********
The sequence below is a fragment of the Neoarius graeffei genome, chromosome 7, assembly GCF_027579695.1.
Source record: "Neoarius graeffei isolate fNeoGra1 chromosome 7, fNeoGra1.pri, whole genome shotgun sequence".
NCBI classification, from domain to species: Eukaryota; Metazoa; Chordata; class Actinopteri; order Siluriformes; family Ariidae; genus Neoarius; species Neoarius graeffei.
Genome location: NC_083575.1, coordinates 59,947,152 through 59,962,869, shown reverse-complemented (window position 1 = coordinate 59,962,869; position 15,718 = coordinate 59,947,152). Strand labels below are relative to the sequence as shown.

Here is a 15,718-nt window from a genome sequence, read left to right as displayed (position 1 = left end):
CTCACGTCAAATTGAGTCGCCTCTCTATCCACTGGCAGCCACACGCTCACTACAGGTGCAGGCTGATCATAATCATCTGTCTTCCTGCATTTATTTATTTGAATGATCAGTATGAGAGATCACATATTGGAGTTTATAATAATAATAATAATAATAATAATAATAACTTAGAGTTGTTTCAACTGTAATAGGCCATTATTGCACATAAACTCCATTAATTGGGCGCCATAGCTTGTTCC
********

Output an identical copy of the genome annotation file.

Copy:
The sequence below is a fragment of the Neoarius graeffei genome, chromosome 7, assembly GCF_027579695.1.
Source record: "Neoarius graeffei isolate fNeoGra1 chromosome 7, fNeoGra1.pri, whole genome shotgun sequence".
NCBI classification, from domain to species: Eukaryota; Metazoa; Chordata; class Actinopteri; order Siluriformes; family Ariidae; genus Neoarius; species Neoarius graeffei.
Genome location: NC_083575.1, coordinates 59,947,152 through 59,962,869, shown reverse-complemented (window position 1 = coordinate 59,962,869; position 15,718 = coordinate 59,947,152). Strand labels below are relative to the sequence as shown.

Here is a 15,718-nt window from a genome sequence, read left to right as displayed (position 1 = left end):
CTCACGTCAAATTGAGTCGCCTCTCTATCCACTGGCAGCCACACGCTCACTACAGGTGCAGGCTGATCATAATCATCTGTCTTCCTGCATTTATTTATTTGAATGATCAGTATGAGAGATCACATATTGGAGTTTATAATAATAATAATAATAATAATAATAATAACTTAGAGTTGTTTCAACTGTAATAGGCCATTATTGCACATAAACTCCATTAATTGGGCGCCATAGCTTGTTCC